University of Melbourne is financially tied to the detention industry
University of Melbourne is using the following providers:
• Wilson Security
Phone the Chief Executive on +61 3 8345 5000
Use this script:
Why does University of Melbourne employ the services of Wilson Security who profit from detention centres operating in Australia both offshore and onshore?
Send an email to University of Melbourne at HRNorthernQueries@nh.org.au Click the link below to automatically create a draft email using the text below on your computers' email software.
The role of Wilson Security in Australian-run detention centres and it’s relationship with University of Melbourne.
I urge University of Melbourne to divest immediately from Wilson Security for their role within the Australian government’s abusive, human rights-violating detention supply chain in Manus and Nauru as well as its role in onshore refugee detention centres.
Wilson Security have actively chosen to participate in and enforce our communities’ torture and abuse in detention. Wilson Security should be held accountable and not allowed to continue to profit from organisations like University of Melbourne, who have made commitments in policy to anti-discrimination and equal opportunity.
There have been numerous reports and inquiries regarding the deaths, torture and sexual abuse of refugees who have been incarcerated within Australia’s mandatory detention centres. Australia has been a world leader in refugee detention torture for over 30 years and this has been made possible by companies such as Wilson Security being allowed to operate with impunity, bring in enormous profits and escape accountability.
The lack of transparency and accountability in Australian run detention centres is something that has been widely reported and acknowledged by international human rights groups including the UN. There have been many inquiries and many reports of deaths and sexual abuse within these camps yet nothing has changed because the Australian government is not being held accountable. Refugees challenging the mandatory detention policy in the courts have seen their cases mishandled, unfairly dismissed and processed without proper adherence to refugee rights protocol.
People who are fleeing harm in their country of origin, experience a compounding of their trauma under Australian government policies that are designed to punish people who are exercising their human right to seek asylum in Australia. Depression, suicide ideation and other mental illness is pervasive and often a direct result of the experience of detention itself. The detainees’ treatment within the camps, along with the indefinite detention they experience, meets the definition of torture and cruel, inhumane and degrading treatment under International law.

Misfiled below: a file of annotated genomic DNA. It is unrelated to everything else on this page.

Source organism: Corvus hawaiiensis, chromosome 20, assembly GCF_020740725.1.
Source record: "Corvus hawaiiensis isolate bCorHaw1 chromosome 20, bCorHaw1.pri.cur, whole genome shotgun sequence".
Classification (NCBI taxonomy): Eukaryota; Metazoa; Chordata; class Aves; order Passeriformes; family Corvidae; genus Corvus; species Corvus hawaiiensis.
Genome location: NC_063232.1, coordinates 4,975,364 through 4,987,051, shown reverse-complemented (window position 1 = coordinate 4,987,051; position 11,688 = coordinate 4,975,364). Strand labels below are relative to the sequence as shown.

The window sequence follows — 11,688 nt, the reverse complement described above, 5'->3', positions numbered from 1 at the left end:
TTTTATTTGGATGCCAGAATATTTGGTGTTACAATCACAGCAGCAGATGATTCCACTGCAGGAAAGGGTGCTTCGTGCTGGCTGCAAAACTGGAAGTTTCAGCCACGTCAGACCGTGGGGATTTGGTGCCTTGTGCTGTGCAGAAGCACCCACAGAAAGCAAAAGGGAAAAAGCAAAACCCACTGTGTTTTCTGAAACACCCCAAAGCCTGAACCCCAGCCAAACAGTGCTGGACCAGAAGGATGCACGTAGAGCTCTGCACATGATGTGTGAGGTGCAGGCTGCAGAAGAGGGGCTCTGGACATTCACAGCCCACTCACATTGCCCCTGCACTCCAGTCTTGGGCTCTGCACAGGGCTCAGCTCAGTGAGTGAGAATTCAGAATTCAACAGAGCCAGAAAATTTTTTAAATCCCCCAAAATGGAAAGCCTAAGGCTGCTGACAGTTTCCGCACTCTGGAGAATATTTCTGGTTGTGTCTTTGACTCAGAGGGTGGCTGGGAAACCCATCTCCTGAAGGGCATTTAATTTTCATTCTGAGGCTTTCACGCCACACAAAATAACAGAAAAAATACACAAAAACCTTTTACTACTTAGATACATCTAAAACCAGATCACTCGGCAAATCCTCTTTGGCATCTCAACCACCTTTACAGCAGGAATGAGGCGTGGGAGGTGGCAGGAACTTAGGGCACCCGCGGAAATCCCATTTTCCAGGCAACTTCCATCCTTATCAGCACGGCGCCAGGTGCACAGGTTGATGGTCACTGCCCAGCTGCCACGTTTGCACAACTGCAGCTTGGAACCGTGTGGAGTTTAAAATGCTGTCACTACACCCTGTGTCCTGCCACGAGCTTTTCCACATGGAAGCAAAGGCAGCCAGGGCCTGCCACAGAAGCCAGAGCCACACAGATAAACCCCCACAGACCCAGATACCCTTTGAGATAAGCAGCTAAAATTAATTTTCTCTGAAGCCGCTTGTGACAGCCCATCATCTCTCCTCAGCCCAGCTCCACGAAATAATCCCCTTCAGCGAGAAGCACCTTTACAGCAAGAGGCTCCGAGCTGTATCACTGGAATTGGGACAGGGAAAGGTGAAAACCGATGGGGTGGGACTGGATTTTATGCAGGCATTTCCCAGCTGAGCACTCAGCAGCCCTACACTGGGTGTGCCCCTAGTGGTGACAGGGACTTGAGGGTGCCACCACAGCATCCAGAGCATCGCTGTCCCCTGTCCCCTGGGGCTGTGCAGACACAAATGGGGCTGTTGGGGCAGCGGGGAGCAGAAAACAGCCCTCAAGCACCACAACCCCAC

The Australian response to refugees, particularly those arriving by boat, is one of the most punitive in the world, and this means contracting with detention security companies such as Wilson Security will tarnish University of Melbourne in the future. We should all be against human rights violations in offshore and onshore camps in any case, most particularly if we otherwise make corporate commitments to human rights and equal opportunity. It is the right thing to do.
We should not affiliate with security companies such as Wilson Security that violate the human rights of refugees who are seeking protection from persecution and torture. It reflects badly on University of Melbourne and the values University of Melbourne esposes, as well as the decision makers within University of Melbourne and their legacies.
Seeking asylum is not a crime. Being a refugee is not a crime. But the continued contravention of international law should attract the sanction of the international human rights community and its supporters, like University of Melbourne.
Please take immediate action and divest from Wilson Security for their role in the Australian-run abusive detention regime. We cannot wait for one more refugee to be tortured or die in Australian-run detention camps.
Looking forward to hearing back from you.